"I'm very patriotic to Mexico," she says. "My goal was to finish college over there and study acting. But then, I started getting involved in what I'm doing now, and it's not so much about me anymore. I would still love to live over there, but there's so much we can do here."

Tony was born in L.A. to undocumented parents, returned to Mexico as a baby, then came to America permanently when he was 8. He shares Enriquez's split feelings.

The others are permanent legal residents who immigrated here at different stages of their lives.

Diali, Avila's shy little sister, came with his mother legally, right before she turned 12. She graduated from high school this year, though she spoke only 10 words of English when she first arrived.

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Awesome!. Great report. I'm amazed and very glad. Altough i can't listen to the radio show as often as I would like. I LIKE IT VERY MUCH. As a latina I thank you for taking a look at us this way.


Otra hipocrita fresa que se cree muy gringa, que no mas anda metida en esto para hacerse publicidad, especialmente en este parrafo cuando dice:Sandoval, 20, was born in Mexico City and came to the States at 2. When she was in middle school, her parents divorced and she moved back to Mexico with her mother. After a year and a half in her home country, she found she just could not adjust to the Mexican way of life, so she moved back to America to live with her dad.

Si te has de haber regresado porque de seguro extranabas tus lentes Versace que te apuesto te costaron mitad de lo que ganas, pinches fresas hipocritas si estan tan preocupados por los mexicanos aqui porque no usan su dinero para ayudar a gente que lo necesita en vez de comprar lentes Versace?


La mera verdad son una bola de puros fresas quejones que estan enojados con Estados Unidos porque quieren venir aqui a crear la separacion que existe en Mexico entre los ricos y pobres, quieren demostrar que ellos si fueron a la universidad y pretenden querer ayudar a los mexicanos que estan aqui infiltrandose en cualquier medio de comunicacion posible, cuando lo que realmente quieren es que los gringos vean que ellos no son jardineros ni carpinteros, quieren los gringos los vean como si fueran Elena Poniatowska o Octavio Paz. Y aparte, estan enojados porque aqui no se les hace tanto borlote como quisieran por ser ninos fresas intelectualones, al contrario, la gente los detesta y los aborrece por ser tan hipocritas y por que se mueren por sus quince minutos de fama cuando ni siquiera tienen talento en ningun campo. Y que mexicano tan mas hipocrita es Luis, especialmente en la parte del articulo cuando dice que despues de regresar a Mexico por estar enojado con la prop 200 y no poder volverse adaptar a la sociedad mexicana, entonces quien chingados crees que eres? Un guero de The OC o que a poco los niveles fresas se te subieron mucho mas alto solo porque aprendiste a hablar ingles y porque sabes pedir un Starbucks? Que bueno que vivas aqui y tengas una identidad perdida, porque Mexico no necesita a hipocritas e idiotas como tu que no saben ni porque estan involucrados en tanto desmadre, hablas por hablar y por hacerte famoso usando causas como la de los ilegales para tu propio beneficio.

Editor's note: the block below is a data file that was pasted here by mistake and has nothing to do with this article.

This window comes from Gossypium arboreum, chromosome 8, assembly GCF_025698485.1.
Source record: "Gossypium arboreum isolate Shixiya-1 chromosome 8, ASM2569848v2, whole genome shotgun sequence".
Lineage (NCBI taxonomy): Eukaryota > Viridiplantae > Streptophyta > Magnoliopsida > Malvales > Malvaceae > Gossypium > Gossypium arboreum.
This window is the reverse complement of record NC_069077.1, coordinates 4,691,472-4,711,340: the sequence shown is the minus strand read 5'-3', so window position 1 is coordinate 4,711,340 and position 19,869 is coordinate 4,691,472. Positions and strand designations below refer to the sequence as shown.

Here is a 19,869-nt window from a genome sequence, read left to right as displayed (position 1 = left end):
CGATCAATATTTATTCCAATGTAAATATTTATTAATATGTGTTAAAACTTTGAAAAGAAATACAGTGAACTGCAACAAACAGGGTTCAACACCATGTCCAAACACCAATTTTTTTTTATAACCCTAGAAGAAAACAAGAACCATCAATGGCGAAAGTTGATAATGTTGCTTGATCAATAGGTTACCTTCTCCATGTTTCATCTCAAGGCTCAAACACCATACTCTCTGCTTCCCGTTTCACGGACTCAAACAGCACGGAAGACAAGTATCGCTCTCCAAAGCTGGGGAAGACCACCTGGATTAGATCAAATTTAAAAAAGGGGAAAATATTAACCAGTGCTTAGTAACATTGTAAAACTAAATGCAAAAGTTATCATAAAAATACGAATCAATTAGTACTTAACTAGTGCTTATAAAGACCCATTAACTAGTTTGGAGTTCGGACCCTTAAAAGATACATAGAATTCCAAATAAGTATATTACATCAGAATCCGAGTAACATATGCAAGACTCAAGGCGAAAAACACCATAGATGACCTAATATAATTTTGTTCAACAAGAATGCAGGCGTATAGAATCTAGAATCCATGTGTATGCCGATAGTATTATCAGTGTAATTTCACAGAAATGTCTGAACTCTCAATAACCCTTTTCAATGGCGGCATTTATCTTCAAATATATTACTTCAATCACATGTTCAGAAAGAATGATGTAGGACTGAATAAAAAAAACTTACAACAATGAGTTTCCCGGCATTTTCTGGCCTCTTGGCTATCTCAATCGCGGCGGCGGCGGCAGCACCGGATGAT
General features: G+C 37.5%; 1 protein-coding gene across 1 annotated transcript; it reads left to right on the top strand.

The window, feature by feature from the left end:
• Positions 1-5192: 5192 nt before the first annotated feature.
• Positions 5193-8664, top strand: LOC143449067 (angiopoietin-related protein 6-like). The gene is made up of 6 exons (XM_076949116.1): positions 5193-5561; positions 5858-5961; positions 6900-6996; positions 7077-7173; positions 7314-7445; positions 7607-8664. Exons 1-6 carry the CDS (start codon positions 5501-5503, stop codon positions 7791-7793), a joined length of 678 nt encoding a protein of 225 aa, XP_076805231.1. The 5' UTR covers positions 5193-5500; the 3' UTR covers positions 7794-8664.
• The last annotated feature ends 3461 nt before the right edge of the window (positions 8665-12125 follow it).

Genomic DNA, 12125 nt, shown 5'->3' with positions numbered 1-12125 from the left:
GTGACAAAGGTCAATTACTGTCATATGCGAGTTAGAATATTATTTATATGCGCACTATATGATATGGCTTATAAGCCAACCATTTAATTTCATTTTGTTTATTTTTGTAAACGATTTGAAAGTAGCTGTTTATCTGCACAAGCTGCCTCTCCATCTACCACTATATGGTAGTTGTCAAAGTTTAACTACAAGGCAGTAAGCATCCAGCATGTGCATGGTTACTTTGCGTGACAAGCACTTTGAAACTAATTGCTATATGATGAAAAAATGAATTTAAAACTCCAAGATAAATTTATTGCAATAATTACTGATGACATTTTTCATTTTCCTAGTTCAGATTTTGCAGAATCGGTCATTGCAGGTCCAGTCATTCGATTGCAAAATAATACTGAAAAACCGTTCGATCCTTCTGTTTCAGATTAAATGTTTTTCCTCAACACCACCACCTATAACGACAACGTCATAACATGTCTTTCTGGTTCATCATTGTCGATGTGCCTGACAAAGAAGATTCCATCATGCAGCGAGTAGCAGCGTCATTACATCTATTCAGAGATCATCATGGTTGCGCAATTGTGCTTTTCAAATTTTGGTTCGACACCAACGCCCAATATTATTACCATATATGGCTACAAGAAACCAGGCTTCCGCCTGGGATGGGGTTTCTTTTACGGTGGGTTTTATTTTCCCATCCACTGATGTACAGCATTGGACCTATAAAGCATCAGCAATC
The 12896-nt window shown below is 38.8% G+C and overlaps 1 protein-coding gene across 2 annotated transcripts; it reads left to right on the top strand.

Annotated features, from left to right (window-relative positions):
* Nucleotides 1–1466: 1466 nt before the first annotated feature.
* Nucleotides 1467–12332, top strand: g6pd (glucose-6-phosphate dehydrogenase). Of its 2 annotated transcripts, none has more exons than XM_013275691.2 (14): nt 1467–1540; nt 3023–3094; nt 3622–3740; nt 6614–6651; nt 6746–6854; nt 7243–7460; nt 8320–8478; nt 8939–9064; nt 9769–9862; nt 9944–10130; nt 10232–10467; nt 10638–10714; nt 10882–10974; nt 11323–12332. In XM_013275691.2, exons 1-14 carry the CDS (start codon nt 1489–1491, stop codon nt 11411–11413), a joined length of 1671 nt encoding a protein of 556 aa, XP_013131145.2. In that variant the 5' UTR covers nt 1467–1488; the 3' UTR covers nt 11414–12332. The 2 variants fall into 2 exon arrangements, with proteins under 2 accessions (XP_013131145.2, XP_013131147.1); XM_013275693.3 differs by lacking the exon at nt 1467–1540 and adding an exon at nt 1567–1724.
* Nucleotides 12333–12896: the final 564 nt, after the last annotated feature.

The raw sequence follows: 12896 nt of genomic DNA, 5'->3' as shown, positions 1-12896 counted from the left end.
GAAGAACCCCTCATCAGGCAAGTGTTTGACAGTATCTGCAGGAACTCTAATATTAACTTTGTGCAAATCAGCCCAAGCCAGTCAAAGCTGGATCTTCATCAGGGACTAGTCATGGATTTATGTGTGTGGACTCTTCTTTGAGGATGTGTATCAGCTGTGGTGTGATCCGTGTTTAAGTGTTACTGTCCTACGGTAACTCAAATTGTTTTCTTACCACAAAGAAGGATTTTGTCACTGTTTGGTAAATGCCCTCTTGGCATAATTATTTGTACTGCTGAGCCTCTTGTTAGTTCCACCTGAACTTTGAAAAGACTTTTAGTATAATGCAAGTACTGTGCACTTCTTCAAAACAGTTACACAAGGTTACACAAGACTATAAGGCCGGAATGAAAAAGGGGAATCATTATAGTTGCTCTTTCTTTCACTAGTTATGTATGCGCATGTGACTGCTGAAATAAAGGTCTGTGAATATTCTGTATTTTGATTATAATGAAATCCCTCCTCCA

I am sorry sir, but we DO pay taxes. In clothes, food..etc!. So please inform your self first.

Joe Blow
Joe Blow

Thanks for the enlightening article. It proves that most illegals have no real loyalty to America, or any interest in becoming a bone fide American. They dance around the topic of why they don't want to stay in Mexico. Why is that? I'd like to hear some more specifics about that subject. If they want to protest something or go on hunger strikes, why don't they start by doing it in Mexico City? That's where it's really needed. If more Mexicans stayed put, and worked for change there, to make things better in their home country, I think we'd all be better off, including them. I personally might have a little more sympathy and respect for them if the majority were to do that.


Dear Protesters:I really do not give a damn about your cause. I came to this country from Poland to work and make a better life for me and my family. You want free education paid with my taxes. If you want to protest do it in your country of origen. You want free education, free healthcare, the whole enchilada...PAY for it!!!